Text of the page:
No matter how it came, freedom had arrived, and now, remarkably, the vote.  Echols spoke as if he was “a colored man and advise you as such.  Don't mingle up with any party as a body, for that will be no profit to you.  Don't go as a class with the radicals for that makes a gulf deep and wide between you and your own people, and don't let it be said that you, as a class, are arrayed against the whites as a class.”  If the black men built up a radical party against the white majority of Virginia, they must acknowledge that the whites would have “every advantage in the contest.”   The general told the black men sitting before him to “let each one think and act for himself as a freeman should.  Every tub should stand on its own bottom.  Don't act like a flock of sheep.”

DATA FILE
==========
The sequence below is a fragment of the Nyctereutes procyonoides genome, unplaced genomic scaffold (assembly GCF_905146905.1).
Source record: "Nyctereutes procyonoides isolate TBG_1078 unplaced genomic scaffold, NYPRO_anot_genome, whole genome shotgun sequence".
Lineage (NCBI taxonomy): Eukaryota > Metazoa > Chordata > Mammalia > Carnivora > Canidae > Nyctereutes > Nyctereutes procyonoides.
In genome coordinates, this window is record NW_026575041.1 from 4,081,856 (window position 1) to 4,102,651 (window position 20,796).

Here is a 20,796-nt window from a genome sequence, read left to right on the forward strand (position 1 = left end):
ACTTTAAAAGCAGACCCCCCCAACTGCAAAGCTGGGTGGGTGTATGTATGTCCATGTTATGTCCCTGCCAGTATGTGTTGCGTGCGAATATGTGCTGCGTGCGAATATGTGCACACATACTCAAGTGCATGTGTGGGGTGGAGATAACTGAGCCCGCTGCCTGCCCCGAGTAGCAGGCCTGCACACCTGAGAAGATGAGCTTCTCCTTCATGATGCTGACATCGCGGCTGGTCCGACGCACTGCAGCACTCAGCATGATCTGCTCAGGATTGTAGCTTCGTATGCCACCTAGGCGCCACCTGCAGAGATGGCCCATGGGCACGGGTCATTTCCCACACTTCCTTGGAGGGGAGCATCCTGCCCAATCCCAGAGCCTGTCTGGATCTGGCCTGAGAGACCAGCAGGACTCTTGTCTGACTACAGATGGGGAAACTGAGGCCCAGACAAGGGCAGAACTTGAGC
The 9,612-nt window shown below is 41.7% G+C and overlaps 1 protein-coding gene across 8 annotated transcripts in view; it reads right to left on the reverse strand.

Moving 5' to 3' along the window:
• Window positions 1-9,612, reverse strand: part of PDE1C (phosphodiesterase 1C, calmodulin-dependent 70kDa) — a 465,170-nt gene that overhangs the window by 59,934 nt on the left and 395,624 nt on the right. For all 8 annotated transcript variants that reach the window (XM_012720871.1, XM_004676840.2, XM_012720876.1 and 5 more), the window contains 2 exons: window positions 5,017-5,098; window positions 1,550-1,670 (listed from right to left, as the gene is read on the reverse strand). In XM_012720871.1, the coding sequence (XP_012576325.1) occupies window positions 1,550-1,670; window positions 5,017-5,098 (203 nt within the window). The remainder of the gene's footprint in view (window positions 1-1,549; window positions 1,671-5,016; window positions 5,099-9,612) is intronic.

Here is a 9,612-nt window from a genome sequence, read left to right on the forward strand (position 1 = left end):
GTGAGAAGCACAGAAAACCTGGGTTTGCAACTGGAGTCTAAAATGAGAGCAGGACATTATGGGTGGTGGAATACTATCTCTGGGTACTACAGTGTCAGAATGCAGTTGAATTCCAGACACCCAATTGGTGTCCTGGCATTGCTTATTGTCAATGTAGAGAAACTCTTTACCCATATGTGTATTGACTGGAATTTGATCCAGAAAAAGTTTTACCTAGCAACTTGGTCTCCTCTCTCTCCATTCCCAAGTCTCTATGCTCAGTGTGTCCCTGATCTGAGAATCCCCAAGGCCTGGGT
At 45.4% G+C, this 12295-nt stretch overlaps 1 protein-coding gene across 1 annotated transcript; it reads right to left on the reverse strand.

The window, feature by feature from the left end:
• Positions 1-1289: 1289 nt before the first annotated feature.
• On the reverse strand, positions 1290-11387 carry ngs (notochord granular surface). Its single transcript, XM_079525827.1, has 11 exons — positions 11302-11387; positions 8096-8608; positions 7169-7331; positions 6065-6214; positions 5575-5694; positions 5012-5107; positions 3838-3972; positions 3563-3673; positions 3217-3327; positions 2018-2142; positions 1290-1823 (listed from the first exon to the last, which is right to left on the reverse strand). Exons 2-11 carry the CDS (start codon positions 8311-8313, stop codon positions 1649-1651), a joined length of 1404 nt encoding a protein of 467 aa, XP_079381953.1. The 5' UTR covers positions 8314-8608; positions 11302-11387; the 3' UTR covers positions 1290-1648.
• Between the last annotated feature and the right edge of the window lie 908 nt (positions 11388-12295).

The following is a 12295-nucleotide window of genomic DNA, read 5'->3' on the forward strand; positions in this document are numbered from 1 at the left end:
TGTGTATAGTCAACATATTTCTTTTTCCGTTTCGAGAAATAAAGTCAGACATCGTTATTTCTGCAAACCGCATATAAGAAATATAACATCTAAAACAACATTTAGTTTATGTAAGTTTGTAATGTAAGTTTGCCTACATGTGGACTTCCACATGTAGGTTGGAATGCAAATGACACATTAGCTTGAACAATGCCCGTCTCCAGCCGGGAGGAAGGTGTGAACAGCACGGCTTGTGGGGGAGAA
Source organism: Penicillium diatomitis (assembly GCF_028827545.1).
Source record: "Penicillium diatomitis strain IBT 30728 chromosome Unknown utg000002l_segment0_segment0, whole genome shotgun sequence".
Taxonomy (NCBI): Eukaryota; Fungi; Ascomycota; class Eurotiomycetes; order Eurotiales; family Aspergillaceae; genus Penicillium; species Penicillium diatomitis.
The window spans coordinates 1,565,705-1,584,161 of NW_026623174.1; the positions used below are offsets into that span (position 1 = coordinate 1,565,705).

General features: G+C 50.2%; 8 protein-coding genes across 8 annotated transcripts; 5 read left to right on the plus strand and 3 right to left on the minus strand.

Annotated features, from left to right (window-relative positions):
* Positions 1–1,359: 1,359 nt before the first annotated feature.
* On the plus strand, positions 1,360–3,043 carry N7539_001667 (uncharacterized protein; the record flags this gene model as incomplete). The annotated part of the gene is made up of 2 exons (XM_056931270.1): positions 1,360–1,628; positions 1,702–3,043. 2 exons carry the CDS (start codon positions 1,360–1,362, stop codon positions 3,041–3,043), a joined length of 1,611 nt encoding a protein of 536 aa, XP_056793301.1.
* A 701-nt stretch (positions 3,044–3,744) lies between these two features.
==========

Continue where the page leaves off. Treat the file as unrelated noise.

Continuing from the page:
Echols, like other white Southerners talking to black people, abruptly pivoted to sentimentality when he thought logic might not work.  “Have you no love for those with whom you have been raised?,” he asked.  Echols professed his own “warmest affection for his servant boy and for the old colored woman who nursed him.”   The editor transcribing the speech thought the general “beautifully alluded to the ties which should bind the whites and blacks of the South together, in words that brought tears to many eyes.”